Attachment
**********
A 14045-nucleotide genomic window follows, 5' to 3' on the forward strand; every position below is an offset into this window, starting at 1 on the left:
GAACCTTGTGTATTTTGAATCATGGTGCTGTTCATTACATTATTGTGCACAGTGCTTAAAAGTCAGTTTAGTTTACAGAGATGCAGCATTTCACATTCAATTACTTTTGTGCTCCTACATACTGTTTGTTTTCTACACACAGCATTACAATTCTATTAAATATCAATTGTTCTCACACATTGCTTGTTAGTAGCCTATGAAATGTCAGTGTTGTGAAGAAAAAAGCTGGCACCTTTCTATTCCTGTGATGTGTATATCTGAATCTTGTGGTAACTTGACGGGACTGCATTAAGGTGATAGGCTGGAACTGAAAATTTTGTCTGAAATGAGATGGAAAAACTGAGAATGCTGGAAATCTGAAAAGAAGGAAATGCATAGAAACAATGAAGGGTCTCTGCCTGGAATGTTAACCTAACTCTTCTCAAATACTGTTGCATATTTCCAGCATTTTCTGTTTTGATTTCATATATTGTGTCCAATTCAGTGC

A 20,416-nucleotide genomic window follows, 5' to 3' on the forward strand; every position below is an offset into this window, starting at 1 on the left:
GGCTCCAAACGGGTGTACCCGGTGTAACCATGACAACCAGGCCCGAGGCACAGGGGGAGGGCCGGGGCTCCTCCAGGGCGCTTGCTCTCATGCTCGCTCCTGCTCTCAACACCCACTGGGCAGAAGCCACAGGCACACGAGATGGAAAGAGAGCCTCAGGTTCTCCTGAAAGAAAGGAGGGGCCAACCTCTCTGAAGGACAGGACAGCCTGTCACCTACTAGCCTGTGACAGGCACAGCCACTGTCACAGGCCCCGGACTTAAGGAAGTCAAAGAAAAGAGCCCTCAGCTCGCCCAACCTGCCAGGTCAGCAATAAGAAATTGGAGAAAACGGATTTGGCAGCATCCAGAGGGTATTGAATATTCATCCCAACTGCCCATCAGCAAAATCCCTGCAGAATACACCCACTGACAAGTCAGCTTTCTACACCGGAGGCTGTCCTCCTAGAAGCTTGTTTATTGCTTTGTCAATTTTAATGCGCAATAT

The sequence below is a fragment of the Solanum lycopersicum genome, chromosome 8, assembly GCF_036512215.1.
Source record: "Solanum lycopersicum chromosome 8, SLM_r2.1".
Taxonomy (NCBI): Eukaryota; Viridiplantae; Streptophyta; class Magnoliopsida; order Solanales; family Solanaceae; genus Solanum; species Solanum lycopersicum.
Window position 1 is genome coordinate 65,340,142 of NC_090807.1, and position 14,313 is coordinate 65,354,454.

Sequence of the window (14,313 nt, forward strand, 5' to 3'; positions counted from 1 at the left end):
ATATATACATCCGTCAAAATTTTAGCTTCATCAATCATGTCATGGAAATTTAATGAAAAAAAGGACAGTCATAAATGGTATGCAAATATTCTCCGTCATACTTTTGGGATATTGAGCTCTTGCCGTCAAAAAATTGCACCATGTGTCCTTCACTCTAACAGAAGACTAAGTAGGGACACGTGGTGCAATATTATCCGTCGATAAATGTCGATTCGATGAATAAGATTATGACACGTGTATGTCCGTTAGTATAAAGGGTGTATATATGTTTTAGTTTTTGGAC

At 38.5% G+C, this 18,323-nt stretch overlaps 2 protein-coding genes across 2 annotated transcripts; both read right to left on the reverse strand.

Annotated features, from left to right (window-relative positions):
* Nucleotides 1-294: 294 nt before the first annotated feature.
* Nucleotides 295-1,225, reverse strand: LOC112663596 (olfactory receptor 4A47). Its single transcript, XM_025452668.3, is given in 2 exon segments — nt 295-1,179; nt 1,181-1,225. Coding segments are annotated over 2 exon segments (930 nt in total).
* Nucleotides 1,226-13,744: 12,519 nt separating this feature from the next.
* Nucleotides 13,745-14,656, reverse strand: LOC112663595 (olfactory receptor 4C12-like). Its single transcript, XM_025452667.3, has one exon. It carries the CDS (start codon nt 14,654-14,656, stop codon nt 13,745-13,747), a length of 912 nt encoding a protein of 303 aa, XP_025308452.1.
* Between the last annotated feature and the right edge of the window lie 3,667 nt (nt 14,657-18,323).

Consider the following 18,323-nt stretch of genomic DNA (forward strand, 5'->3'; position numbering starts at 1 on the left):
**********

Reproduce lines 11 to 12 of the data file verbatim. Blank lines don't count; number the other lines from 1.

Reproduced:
At 38.5% G+C, this 18,323-nt stretch overlaps 2 protein-coding genes across 2 annotated transcripts; both read right to left on the reverse strand.

Annotated features, from left to right (window-relative positions):